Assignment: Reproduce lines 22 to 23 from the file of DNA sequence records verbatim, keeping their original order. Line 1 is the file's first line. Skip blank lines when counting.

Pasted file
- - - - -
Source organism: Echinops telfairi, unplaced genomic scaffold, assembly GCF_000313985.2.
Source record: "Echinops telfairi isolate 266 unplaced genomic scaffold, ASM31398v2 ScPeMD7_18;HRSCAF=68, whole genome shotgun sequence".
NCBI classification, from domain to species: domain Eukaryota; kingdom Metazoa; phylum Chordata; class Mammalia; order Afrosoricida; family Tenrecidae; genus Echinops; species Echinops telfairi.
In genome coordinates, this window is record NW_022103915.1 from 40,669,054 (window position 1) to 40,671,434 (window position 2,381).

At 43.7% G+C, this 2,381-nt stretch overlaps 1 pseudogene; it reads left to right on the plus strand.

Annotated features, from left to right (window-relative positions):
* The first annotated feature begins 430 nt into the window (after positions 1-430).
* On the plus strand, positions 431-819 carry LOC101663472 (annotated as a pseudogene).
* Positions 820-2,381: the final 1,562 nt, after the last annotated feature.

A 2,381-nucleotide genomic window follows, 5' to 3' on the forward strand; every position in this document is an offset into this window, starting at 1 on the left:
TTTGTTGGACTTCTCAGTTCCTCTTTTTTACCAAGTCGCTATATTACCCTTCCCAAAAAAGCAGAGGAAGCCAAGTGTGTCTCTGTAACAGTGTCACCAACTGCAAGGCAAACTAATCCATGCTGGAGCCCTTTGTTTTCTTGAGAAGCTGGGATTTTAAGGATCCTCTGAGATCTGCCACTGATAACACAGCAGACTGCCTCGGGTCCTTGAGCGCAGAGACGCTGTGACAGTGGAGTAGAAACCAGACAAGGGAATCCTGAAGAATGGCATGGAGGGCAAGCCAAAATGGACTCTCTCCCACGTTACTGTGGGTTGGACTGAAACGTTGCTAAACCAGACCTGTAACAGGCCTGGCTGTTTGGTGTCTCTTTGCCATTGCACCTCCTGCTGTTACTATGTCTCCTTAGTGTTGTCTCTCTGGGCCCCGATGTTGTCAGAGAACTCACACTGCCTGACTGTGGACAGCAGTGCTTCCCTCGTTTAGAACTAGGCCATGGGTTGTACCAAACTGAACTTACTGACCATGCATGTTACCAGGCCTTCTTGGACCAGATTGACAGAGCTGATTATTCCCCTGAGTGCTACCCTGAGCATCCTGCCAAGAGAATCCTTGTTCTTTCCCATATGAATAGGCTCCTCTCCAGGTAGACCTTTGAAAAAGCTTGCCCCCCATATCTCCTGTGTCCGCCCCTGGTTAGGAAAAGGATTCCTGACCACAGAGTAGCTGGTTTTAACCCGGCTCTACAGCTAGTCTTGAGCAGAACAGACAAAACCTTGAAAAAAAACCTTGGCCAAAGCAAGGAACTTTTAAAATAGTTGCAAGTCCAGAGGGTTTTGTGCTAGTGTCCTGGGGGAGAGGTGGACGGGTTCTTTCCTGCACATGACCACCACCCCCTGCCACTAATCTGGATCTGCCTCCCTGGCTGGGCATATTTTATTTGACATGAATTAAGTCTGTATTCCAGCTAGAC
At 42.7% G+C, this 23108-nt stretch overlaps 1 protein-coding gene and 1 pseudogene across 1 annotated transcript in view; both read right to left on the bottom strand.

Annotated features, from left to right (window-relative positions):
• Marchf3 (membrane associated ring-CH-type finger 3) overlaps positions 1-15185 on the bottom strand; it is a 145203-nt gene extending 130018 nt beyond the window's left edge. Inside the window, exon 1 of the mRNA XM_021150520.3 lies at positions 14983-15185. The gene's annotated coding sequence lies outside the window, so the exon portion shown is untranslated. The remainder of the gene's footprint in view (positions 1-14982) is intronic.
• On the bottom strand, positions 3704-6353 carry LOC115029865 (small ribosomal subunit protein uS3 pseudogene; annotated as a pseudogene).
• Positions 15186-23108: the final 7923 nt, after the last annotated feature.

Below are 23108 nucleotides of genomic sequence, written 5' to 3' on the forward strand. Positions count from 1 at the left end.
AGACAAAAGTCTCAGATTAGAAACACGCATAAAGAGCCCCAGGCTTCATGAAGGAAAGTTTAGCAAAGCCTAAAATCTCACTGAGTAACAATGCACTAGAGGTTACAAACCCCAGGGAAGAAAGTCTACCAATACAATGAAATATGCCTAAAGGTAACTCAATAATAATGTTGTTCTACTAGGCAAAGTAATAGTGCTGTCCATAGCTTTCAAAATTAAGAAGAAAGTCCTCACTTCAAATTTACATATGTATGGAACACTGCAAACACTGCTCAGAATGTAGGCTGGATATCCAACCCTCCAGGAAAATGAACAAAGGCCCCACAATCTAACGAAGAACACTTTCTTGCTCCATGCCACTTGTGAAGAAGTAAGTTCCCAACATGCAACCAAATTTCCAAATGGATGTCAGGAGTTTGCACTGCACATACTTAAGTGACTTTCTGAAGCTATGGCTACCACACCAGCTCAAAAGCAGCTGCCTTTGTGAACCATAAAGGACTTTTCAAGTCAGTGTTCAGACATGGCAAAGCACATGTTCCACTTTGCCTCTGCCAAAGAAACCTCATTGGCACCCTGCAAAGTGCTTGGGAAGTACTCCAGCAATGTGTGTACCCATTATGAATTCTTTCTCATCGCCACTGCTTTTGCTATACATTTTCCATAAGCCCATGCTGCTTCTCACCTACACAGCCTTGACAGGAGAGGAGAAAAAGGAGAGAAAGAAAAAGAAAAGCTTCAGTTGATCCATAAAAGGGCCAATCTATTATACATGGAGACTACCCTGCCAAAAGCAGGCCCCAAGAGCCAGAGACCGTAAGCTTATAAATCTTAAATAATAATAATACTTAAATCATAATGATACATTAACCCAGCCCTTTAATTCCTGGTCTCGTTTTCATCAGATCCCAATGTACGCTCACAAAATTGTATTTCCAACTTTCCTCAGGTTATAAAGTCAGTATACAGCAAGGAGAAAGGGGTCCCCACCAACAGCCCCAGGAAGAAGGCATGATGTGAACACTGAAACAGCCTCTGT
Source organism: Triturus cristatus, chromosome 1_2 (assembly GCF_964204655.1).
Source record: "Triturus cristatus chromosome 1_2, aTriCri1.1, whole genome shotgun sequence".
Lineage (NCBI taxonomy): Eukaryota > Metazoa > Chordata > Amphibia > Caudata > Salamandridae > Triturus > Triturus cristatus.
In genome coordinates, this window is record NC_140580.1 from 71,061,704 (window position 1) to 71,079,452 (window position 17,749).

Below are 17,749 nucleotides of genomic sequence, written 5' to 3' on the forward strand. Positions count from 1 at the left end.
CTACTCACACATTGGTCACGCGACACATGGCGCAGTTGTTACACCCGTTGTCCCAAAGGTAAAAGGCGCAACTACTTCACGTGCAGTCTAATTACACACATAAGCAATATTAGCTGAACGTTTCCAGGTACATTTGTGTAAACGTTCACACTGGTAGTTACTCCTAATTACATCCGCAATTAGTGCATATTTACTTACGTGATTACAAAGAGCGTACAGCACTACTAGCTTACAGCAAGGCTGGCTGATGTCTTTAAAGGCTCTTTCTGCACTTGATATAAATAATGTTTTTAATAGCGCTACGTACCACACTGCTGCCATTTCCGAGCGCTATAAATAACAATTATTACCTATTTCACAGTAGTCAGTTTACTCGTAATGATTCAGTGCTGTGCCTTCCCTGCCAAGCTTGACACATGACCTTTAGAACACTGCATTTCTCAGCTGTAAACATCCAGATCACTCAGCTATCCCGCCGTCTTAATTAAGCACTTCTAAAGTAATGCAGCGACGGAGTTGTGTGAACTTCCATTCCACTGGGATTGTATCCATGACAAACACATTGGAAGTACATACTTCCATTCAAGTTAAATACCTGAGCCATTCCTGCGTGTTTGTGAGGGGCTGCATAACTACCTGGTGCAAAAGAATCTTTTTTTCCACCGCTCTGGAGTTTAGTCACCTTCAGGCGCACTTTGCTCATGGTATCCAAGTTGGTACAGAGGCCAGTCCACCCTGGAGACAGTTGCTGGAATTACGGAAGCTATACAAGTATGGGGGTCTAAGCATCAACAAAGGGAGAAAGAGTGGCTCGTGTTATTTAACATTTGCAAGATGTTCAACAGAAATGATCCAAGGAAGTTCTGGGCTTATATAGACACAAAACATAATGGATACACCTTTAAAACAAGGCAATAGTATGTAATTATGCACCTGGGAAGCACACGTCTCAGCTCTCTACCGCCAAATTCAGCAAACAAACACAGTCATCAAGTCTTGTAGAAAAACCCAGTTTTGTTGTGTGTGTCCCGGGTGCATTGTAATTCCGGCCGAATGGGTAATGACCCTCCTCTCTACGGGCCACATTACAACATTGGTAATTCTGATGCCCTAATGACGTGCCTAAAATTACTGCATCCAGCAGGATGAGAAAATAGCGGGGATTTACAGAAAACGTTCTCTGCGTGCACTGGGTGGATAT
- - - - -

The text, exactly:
In genome coordinates, this window is record NC_140580.1 from 71,061,704 (window position 1) to 71,079,452 (window position 17,749).

Below are 17,749 nucleotides of genomic sequence, written 5' to 3' on the forward strand. Positions count from 1 at the left end.